Rep. Ben McAdams, D-Utah, is upset that many small Utah businesses are still unable to apply for federal emergency loans, while reports show some well-heeled businesses have them received, including the Los Angeles Lakers, Ruth Chris Steak House and Shake Shack.
So he called on the Trump administration on Wednesday to release data on who exactly is getting this money to help survive the coronavirus downturn – and who is not. He also called on the government to correct its overwhelmed loan application system.
“If Utah lenders are unable to download and process loan applications and small businesses in Utah are still being left out, which financial institutions are going by and which businesses are benefiting?” McAdams asked in a letter to Treasury Secretary Steve Mnuchin and Small Business Administration chief Jovita Carranza.
He called a press conference on historic Midvale’s historic Main Street to say Main Street small businesses deserve the help – and called on the Trump administration to release a full list of loan recipients to show whether some large ones companies play with the system.
“For every $ 4 million loan given to a business that doesn’t really need it, that’s 20 small businesses that didn’t get the $ 200,000 they need to keep their doors open and survive,” did he declare.
“A lot of businesses that don’t need it lined up first and were able to get the money back,” he said. “When Congress approved spending millions of dollars to help small businesses and their employees survive this public health crisis, not giant companies with deep pockets.
McAdams spoke after Congress last week provided an additional $ 310 billion for the small business paycheck protection plan, but the system was overwhelmed when loan applications were able to be submitted on Monday. . He said many Utah lenders and businesses are still reporting that they have not been able to file claims.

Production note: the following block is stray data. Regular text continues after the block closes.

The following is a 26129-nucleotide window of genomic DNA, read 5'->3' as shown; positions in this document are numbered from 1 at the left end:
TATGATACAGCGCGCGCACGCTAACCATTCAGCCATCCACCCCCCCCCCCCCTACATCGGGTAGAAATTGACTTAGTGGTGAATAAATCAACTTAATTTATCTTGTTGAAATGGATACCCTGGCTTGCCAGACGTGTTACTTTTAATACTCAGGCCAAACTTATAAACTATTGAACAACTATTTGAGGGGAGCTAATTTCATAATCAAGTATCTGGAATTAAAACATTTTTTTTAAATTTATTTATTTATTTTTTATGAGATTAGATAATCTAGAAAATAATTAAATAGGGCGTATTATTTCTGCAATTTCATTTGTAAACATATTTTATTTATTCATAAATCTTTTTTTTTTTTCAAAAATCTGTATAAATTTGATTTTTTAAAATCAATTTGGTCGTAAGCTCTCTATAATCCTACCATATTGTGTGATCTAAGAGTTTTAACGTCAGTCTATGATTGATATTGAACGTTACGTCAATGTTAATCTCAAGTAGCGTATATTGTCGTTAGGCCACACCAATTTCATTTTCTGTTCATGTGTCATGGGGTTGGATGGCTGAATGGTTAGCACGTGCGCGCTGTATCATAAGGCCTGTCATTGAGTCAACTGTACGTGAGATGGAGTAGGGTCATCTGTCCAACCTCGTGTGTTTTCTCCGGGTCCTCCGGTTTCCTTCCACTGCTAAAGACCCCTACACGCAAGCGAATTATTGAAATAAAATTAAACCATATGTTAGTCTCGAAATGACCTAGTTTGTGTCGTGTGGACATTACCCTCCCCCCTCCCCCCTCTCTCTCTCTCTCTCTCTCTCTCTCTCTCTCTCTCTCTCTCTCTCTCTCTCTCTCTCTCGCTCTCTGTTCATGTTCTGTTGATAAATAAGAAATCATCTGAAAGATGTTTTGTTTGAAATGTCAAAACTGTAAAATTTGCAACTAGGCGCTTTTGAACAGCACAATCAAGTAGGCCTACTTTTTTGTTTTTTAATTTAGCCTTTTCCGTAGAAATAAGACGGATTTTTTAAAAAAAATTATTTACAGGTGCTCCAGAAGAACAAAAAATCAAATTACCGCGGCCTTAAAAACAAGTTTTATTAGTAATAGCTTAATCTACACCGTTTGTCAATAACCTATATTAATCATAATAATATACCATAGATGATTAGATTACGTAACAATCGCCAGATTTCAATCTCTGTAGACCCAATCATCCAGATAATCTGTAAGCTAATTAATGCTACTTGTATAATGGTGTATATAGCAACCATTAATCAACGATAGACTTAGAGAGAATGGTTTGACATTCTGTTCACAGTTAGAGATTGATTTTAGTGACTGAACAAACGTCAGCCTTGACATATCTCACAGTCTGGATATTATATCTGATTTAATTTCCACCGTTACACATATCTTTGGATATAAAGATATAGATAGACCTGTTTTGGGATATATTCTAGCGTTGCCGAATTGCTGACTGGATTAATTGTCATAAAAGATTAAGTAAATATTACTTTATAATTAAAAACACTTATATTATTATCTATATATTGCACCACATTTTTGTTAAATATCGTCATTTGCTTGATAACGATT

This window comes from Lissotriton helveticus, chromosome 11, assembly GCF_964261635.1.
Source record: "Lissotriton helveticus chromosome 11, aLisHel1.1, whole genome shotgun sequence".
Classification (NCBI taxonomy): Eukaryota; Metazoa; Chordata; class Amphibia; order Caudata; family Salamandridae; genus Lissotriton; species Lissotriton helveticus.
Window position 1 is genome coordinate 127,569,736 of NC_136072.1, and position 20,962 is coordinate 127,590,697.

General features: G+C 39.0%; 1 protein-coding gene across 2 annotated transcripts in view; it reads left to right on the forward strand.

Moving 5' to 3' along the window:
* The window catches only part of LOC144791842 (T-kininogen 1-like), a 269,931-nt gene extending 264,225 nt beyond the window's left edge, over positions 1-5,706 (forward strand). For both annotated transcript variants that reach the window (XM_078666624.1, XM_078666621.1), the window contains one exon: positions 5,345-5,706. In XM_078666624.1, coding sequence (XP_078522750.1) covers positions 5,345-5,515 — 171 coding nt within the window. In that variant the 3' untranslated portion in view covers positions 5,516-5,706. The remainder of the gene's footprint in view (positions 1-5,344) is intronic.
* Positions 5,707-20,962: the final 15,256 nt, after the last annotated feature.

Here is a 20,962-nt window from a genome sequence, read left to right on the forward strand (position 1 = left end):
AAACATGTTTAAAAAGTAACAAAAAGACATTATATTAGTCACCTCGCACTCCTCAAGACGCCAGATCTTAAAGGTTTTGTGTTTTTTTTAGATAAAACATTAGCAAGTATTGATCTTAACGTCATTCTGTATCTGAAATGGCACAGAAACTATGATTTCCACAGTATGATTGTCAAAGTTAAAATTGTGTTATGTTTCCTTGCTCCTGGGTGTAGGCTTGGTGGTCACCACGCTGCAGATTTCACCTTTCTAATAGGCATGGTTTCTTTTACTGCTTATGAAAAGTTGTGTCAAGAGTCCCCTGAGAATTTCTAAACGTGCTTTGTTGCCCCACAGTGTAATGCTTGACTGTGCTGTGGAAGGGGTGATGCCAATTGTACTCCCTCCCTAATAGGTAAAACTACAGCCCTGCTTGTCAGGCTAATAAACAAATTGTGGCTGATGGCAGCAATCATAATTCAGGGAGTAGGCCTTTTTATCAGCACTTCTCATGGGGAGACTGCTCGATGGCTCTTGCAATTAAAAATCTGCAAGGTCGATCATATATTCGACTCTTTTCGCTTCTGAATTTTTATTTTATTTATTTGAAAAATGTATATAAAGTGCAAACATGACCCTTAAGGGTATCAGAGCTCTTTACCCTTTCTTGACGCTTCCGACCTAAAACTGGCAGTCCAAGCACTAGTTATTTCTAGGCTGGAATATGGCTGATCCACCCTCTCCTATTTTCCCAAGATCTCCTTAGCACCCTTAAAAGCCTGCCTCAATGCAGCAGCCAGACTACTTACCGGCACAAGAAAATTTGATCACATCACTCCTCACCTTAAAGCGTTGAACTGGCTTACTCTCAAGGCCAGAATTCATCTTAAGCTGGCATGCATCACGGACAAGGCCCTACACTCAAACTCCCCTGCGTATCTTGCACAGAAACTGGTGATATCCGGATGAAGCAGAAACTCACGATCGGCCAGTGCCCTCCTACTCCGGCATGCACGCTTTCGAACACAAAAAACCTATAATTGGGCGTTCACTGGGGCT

This additional money was approved after the original $ 349 billion money was distributed in less than two weeks.
Reports have shown that sometimes the money goes to powerful or wealthy companies. Some, like Los Angeles Lakers chains Ruth Chris Steak House and Shake Shack, have pledged to repay their loans.
The New York Times found out this week that many companies have publicly said they received emergency loans after announcing earlier that they had secured large lines of credit that they said would allow them to survive. . Some have also taken over other businesses or paid large bonuses to executives by taking such loans. Some have received loans after conflict with the law.
McAdams complained that, according to Treasury Department fact sheets, borrowers must certify in good faith that their loan is necessary to support their business – and that a public company of value is unlikely. substantial market and access to capital markets will be able to do the required certification in good faith.
“This is not fair and it is not fair to thousands of hardworking Utah families,” McAdams said. “Taxpayers’ money must be spent the way taxpayers intended. These agencies must publish the list and provide a full account of how the money was distributed. “
Meanwhile, President Donald Trump’s campaign has shot McAdams for his position.
He released a statement saying McAdams “was nowhere to be found when her party leader Nancy ‘let them eat ice cream’ Pelosi blocked aid to help Utahns navigate global crisis and kill jobs in the process, “referring to the delays as Congress debated and negotiated an additional emergency package.
Samantha Zager, Regional Director of Communications for the Trump Campaign, said: “Ben McAdams can pretend he cares about small businesses, but the point is, he’s allowed Nancy Pelosi to delay critical funding for the protection program. paychecks that small businesses in Utah needed for 12 days. while thousands of Utahns have filed for unemployment.
McAdams replied that when the money from the first round had run out, “I immediately requested the re-authorization of this funding and worked hard to have it re-authorized. “
He added: “This is not about pointing fingers. It’s about making sure the money gets where it needs to be.